Who would ever have thought that Seattle, the birthplace of the parasite known as Starbucks, would be establishing itself as a tea town? I have to admit I was happily surprised to read an article that concludes that tea has a future in that land of a “Starbucks on every other corner, and a Starbucks on that other corner, too.” While Starbucks is not to be admired for its predatory expansion practices, it is remarkable how each store manages to be a very comfortable place to enjoy the company of friends or to be content and simply alone (not lonely!). If tea rooms were less about lace and more about big windows and comfy sofas, there would undoubtedly be more people, young and old, enjoying tea as part of a day’s shopping.
Under thoughtful examination, however, it is less surprising. My first coffee experiences were strictly of the diner variety. In the Northwest, that meant Boyd’s coffee, drip grind, served out of a glass carafe. (A coffee snob of the 1960’s drank Yuban.) A cup was usually ten cents, refills a nickel. Like all things, that same cup went up and up in price until it was a dollar the last time I was forced to purchase one. The price changed, but the coffee didn’t. Sometime in the mid 1970’s, whole bean coffee became the rage, giving birth to an ever-expanding market of mechanical and electric grinders; paper and cotton filters; drip pots; percolators; stove-top espresso makers; French-press contraptions; and elaborate forced-steam machines costing more than – and taking up as much space as – a new car. But wait, the coffee itself was mind-boggling in its variety: you could find beans from every time zone on the planet, roasted and blended a hundred different ways. But it didn’t stop there! Coffee houses sprung up like mushrooms, some offering their own brand of roasted coffee and endless ways to enjoy it, from the familiar espresso/cappucino/Americano to Double mocha latte skinny shazam with a shot of vanilla.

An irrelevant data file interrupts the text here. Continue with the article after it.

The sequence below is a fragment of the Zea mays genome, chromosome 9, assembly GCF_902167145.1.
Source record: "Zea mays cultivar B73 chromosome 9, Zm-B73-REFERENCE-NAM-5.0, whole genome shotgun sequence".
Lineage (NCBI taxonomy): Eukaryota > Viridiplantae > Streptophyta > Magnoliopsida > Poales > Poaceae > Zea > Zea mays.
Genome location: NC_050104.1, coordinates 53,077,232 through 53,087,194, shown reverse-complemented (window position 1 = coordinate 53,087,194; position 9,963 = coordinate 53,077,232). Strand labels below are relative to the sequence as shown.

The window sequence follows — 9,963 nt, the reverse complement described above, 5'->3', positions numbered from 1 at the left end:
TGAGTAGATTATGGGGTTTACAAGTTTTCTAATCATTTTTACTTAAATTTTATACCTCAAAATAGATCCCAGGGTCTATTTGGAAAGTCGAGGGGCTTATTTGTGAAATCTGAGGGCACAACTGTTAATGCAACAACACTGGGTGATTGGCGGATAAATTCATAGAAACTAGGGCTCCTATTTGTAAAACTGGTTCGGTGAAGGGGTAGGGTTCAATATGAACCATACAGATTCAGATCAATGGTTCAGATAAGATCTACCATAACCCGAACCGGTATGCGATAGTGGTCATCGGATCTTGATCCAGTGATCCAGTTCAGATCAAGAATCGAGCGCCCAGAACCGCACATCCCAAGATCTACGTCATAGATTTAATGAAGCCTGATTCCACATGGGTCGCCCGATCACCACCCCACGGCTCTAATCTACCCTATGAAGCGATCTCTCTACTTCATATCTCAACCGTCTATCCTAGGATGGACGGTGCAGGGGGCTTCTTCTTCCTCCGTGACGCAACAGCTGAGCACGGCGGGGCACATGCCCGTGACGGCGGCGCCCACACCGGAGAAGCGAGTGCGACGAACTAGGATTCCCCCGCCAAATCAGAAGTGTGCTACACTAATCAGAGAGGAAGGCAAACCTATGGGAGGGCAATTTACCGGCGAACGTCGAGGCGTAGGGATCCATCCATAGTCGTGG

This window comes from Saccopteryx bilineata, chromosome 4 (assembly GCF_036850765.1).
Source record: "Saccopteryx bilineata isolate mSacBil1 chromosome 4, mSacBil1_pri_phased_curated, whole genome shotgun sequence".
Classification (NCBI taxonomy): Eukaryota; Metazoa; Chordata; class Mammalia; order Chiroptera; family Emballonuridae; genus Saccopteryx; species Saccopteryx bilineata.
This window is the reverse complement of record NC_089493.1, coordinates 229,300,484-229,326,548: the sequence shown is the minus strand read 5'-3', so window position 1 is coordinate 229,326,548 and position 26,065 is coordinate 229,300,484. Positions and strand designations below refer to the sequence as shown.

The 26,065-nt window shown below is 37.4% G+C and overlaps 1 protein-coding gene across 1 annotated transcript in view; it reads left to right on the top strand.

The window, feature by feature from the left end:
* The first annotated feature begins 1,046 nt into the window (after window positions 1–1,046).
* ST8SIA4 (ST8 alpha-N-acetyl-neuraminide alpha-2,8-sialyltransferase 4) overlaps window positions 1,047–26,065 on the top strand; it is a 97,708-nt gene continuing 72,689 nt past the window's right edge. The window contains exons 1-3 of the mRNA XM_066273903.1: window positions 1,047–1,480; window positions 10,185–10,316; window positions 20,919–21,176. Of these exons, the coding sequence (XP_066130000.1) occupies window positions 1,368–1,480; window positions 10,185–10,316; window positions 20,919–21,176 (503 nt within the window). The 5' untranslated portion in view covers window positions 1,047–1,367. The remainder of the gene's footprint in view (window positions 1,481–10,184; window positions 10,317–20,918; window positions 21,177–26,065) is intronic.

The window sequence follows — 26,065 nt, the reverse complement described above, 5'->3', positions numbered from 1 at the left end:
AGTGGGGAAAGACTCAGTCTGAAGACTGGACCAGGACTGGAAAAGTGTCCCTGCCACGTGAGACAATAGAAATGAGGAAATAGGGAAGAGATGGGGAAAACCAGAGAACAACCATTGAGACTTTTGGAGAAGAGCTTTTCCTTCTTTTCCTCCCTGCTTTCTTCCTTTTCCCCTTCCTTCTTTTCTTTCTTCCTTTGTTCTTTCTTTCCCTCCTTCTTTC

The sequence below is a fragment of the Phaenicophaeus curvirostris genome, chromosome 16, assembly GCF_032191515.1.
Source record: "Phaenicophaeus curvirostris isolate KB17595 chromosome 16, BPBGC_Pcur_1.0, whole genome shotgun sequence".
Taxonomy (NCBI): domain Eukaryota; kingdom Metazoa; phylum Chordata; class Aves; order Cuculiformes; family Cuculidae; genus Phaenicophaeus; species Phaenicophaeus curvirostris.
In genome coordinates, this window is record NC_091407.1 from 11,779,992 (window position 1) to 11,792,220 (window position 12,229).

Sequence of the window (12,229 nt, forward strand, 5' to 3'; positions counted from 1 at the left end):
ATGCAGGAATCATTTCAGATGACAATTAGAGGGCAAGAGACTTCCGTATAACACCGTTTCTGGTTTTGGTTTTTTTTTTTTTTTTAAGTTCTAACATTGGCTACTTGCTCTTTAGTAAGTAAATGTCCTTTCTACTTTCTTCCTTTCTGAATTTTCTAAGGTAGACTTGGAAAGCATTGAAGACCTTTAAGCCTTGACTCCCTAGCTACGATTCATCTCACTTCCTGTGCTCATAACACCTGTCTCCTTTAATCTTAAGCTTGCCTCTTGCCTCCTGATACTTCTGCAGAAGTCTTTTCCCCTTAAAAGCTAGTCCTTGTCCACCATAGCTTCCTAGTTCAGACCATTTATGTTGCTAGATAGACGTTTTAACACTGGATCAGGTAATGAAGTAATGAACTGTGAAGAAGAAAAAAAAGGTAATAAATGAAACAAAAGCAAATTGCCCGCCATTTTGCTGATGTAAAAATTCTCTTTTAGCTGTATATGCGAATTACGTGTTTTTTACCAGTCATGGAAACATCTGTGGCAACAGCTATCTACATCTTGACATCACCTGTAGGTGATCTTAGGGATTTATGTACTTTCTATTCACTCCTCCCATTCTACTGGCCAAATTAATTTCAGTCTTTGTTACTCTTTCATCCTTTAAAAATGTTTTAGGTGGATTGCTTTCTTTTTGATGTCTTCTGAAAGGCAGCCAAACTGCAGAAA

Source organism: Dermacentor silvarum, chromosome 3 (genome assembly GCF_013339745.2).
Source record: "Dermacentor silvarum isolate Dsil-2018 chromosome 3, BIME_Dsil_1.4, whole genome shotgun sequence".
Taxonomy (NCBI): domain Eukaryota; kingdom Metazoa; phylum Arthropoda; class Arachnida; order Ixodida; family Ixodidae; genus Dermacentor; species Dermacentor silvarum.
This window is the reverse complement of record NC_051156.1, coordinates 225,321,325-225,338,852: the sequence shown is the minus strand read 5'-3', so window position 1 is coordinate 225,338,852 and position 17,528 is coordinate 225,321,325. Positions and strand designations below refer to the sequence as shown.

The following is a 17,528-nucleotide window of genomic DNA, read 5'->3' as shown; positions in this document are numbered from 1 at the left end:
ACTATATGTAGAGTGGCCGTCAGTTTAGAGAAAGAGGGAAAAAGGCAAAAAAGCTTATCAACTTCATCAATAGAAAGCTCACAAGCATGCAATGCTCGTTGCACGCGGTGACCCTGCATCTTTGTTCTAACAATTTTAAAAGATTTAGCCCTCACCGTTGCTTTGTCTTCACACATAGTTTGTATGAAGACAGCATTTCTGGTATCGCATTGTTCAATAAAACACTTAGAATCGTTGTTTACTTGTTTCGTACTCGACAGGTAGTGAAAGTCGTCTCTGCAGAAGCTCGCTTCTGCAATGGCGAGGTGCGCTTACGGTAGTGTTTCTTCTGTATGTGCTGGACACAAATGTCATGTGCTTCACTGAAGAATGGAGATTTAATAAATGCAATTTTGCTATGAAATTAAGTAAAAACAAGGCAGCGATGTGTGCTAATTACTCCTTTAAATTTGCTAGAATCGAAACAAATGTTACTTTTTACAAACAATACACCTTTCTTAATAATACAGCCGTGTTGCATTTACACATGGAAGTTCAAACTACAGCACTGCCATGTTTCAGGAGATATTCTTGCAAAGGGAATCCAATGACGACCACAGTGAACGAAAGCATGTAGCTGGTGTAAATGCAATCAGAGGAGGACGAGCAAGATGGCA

In those same 1960’s, the tea drinkers of my childhood drank Red Rose. (A tea snob drank Tetley’s.) The only whole leaf tea drinkers I knew of were Peter Rabbit, who was given a chamomile tisane as punishment for losing all the buttons on his coat while raiding Mr. MacGregor’s garden, and, there were the Bumsteads, of Sunday comics fame, who drank tea and read their tea leaves on a biannual basis.
While tea drinkers enjoy more choice in tea varieties than ever before, making a cup of tea is as simple as it was five thousand years ago: heat water; steep leaves; deeply inhale fragrant steam; drink. With that in mind, when do you suppose teahouses will pop, ubiquitous as cleverly named coffee shops, up in a city near you?